Freetown, Sierra Leone
|Alma mater||Fourah Bay College
University of Edinburgh
King's College London
|Known for||History of the Yorubas|
Dr. Obadiah Johnson, MD (1849–1920) born in Freetown, Sierra Leone) was a Creole who was the second Nigerian to qualify as a medical doctor, and the author with his brother the Reverend Samuel Johnson of A History of the Yorubas from the Earliest Times to the Beginning of the British Protectorate.
Johnson was of a liberated African or recaptive family that was originally from Nigeria and was an Omoba of the Kingdom of Oyo as a descendant of Alaafin Abiodun. Obadiah was the second Nigerian ever to qualify as a medical doctor. He graduated from the University of Edinburgh Medical School with an M.B., C.M. degree in 1886 and his M.D. in 1889. From 1890-1897 he was the Chief Medical Officer in Lagos. Although this achievement of his was a milestone in history, he became famous only for tackling another monumental undertaking.
In 1897, his older brother, the Reverend Samuel Johnson completed a major work on the history of the Yorubas but, in Dr. Johnson's own words, "A singular misfortune...befell the original manuscripts of this history, in consequence of which the author never lived to see in print his more than 20 years of labour." The manuscripts were sent to an English publisher in London, England, through a missionary society, in 1899 but, "nothing more was heard of them".
In 1900, Johnson visited England and called on the publisher who told him he misplaced the manuscripts and, "that they could not be found, and that he was prepared to pay for them." Although Dr. Johnson smelt a rat immediately, he and his brother decided to "let the subject rest there." The original author, Samuel Johnson, died a year later on 29 April 1901. Thus, Dr. Obadiah Johnson had "to rewrite the whole history anew from the copious notes and rough copies left behind by the author".
In August 1901, Dr. Johnson was appointed an unofficial member of the Legislative Council of the Colony of Lagos. He then acted as an unofficial adviser, as in 1903 when there was a crisis over the payment of the tolls that were collected from traders by native rulers, although Europeans were exempted. The alternative was to replace the tolls by a subsidy. Governor William MacGregor requested views from Christopher Sapara Williams, Charles Joseph George and Obadiah Johnson as indigenous opinion leaders. All were in favor of retaining the tolls to avoid upsetting the rulers.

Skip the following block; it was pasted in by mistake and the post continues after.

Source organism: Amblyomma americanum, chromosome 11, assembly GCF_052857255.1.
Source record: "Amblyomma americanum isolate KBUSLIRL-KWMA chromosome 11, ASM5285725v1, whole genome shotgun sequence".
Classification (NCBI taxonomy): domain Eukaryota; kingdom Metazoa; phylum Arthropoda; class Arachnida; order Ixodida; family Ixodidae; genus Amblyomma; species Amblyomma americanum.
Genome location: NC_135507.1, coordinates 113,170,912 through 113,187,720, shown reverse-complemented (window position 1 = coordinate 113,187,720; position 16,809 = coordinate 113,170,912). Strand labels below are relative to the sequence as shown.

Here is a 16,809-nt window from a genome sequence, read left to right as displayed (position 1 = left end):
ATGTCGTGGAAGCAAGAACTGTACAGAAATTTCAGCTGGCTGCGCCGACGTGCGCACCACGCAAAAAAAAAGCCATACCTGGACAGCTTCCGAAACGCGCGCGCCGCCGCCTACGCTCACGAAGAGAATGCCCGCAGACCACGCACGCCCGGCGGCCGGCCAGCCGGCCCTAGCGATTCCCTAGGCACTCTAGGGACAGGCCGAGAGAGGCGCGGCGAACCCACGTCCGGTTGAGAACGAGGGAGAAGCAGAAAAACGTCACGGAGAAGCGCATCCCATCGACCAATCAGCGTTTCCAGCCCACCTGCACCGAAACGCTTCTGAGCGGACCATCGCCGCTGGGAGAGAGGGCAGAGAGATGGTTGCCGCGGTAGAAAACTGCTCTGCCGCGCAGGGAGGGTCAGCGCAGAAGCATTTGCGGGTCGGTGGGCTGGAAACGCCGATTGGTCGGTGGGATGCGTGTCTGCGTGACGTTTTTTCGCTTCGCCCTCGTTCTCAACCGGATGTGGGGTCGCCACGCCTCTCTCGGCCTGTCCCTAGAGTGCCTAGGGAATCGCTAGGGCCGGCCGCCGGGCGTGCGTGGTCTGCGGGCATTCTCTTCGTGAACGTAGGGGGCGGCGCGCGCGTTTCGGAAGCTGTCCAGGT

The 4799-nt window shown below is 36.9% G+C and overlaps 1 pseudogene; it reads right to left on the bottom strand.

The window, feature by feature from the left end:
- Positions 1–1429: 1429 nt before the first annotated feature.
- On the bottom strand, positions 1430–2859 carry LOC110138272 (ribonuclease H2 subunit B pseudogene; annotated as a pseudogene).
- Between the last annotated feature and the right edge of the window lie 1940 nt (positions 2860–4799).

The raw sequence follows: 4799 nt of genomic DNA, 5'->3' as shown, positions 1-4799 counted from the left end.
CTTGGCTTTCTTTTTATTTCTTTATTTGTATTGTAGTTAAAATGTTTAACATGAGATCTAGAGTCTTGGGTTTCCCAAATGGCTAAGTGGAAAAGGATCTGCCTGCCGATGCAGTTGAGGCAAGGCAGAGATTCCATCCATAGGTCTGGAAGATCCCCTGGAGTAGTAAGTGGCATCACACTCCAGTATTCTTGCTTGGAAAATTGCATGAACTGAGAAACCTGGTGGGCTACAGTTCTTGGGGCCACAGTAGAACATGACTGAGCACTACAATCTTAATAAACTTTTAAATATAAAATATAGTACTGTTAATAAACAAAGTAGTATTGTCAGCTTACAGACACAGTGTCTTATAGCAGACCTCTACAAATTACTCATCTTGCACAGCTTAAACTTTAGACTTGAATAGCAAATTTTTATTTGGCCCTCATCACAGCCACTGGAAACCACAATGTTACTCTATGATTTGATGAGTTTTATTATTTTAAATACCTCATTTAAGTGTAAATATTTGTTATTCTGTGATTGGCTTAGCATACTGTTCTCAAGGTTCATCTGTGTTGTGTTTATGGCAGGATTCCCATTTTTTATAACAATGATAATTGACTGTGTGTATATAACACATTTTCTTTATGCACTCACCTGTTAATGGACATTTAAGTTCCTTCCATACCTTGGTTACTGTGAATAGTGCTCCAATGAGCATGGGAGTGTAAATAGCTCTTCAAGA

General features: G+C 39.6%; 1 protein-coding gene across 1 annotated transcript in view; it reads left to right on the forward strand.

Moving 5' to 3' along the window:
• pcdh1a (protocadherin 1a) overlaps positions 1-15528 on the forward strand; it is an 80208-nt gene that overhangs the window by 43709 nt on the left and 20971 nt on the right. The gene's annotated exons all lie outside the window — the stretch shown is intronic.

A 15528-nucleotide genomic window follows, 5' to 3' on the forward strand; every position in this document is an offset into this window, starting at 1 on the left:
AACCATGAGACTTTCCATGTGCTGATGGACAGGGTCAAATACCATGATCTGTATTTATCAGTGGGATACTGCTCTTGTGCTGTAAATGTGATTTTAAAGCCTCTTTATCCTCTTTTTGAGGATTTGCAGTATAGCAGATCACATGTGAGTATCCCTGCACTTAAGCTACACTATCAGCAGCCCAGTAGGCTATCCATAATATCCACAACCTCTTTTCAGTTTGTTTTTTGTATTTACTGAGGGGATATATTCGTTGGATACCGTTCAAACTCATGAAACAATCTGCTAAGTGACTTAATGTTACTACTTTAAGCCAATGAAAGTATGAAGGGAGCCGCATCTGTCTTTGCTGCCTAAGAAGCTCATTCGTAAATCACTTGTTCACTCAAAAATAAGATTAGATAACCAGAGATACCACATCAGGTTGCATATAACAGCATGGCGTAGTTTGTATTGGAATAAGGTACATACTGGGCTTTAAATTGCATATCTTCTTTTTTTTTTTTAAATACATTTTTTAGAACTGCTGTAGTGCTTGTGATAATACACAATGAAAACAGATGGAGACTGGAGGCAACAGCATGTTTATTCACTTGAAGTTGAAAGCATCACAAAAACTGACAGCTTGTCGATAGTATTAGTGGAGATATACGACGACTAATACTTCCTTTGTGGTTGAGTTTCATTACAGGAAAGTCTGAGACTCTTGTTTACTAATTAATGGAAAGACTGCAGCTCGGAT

Dr. Johnson died in London in 1920 and, the book, A History of the Yorubas from the Earliest Times to the Beginning of the British Protectorate, was published in London in 1921 by George Rouledge and Sons. This book is recognized worldwide as a pioneering historical study and a book of great merit, which sealed the two Johnsons' places in history.
- Samuel Johnson, Obadiah Johnson (2010). The History of the Yorubas: From the Earliest Times to the Beginning of the British Protectorate. Cambridge University Press. ISBN 1-108-02099-2.
- "The most powerful magnet in Europe, Edinburgh University's Medical School and the Overseas World: 1880-1914" (PDF). RCPE. Retrieved 20 November 2014.
- "No. 27345". The London Gazette. 13 August 1901. p. 5332.
- Toyin Falola, Akanmu Gafari Adebayo (2000). Culture, politics & money among the Yoruba. Transaction Publishers. p. 115. ISBN 1-56000-418-5.